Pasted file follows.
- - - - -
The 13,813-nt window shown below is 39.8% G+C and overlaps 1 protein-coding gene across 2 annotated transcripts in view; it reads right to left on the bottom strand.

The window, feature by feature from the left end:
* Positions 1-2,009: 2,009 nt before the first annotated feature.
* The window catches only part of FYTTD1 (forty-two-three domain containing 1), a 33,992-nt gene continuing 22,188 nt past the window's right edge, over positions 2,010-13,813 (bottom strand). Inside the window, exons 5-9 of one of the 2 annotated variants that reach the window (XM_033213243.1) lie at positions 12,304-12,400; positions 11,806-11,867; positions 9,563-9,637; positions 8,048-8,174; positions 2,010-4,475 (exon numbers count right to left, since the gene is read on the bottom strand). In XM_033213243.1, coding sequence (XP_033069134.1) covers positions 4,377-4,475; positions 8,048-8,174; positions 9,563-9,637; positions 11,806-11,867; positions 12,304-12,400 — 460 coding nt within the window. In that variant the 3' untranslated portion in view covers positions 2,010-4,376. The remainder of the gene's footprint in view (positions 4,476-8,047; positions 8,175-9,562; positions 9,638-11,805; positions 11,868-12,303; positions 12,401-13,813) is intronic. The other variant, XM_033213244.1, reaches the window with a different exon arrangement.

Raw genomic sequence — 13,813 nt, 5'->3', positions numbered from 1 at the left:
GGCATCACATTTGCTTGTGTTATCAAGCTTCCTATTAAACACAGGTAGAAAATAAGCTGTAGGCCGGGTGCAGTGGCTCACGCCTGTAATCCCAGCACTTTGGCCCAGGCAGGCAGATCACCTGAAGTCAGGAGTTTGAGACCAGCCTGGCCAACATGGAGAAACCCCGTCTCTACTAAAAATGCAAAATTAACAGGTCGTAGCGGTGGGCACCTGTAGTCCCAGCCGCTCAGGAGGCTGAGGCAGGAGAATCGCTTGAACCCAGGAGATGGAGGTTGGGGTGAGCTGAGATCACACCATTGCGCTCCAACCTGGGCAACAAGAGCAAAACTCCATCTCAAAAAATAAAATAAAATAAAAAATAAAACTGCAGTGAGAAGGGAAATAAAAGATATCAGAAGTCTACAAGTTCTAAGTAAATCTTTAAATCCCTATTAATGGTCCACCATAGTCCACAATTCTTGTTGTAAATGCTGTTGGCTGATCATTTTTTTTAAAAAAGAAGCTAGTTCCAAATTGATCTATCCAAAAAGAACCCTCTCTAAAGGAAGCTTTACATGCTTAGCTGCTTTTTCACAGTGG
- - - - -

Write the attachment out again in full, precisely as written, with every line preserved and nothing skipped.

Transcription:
The 13,813-nt window shown below is 39.8% G+C and overlaps 1 protein-coding gene across 2 annotated transcripts in view; it reads right to left on the bottom strand.

The window, feature by feature from the left end:
* Positions 1-2,009: 2,009 nt before the first annotated feature.
* The window catches only part of FYTTD1 (forty-two-three domain containing 1), a 33,992-nt gene continuing 22,188 nt past the window's right edge, over positions 2,010-13,813 (bottom strand). Inside the window, exons 5-9 of one of the 2 annotated variants that reach the window (XM_033213243.1) lie at positions 12,304-12,400; positions 11,806-11,867; positions 9,563-9,637; positions 8,048-8,174; positions 2,010-4,475 (exon numbers count right to left, since the gene is read on the bottom strand). In XM_033213243.1, coding sequence (XP_033069134.1) covers positions 4,377-4,475; positions 8,048-8,174; positions 9,563-9,637; positions 11,806-11,867; positions 12,304-12,400 — 460 coding nt within the window. In that variant the 3' untranslated portion in view covers positions 2,010-4,376. The remainder of the gene's footprint in view (positions 4,476-8,047; positions 8,175-9,562; positions 9,638-11,805; positions 11,868-12,303; positions 12,401-13,813) is intronic. The other variant, XM_033213244.1, reaches the window with a different exon arrangement.

Raw genomic sequence — 13,813 nt, 5'->3', positions numbered from 1 at the left:
GGCATCACATTTGCTTGTGTTATCAAGCTTCCTATTAAACACAGGTAGAAAATAAGCTGTAGGCCGGGTGCAGTGGCTCACGCCTGTAATCCCAGCACTTTGGCCCAGGCAGGCAGATCACCTGAAGTCAGGAGTTTGAGACCAGCCTGGCCAACATGGAGAAACCCCGTCTCTACTAAAAATGCAAAATTAACAGGTCGTAGCGGTGGGCACCTGTAGTCCCAGCCGCTCAGGAGGCTGAGGCAGGAGAATCGCTTGAACCCAGGAGATGGAGGTTGGGGTGAGCTGAGATCACACCATTGCGCTCCAACCTGGGCAACAAGAGCAAAACTCCATCTCAAAAAATAAAATAAAATAAAAAATAAAACTGCAGTGAGAAGGGAAATAAAAGATATCAGAAGTCTACAAGTTCTAAGTAAATCTTTAAATCCCTATTAATGGTCCACCATAGTCCACAATTCTTGTTGTAAATGCTGTTGGCTGATCATTTTTTTTAAAAAAGAAGCTAGTTCCAAATTGATCTATCCAAAAAGAACCCTCTCTAAAGGAAGCTTTACATGCTTAGCTGCTTTTTCACAGTGG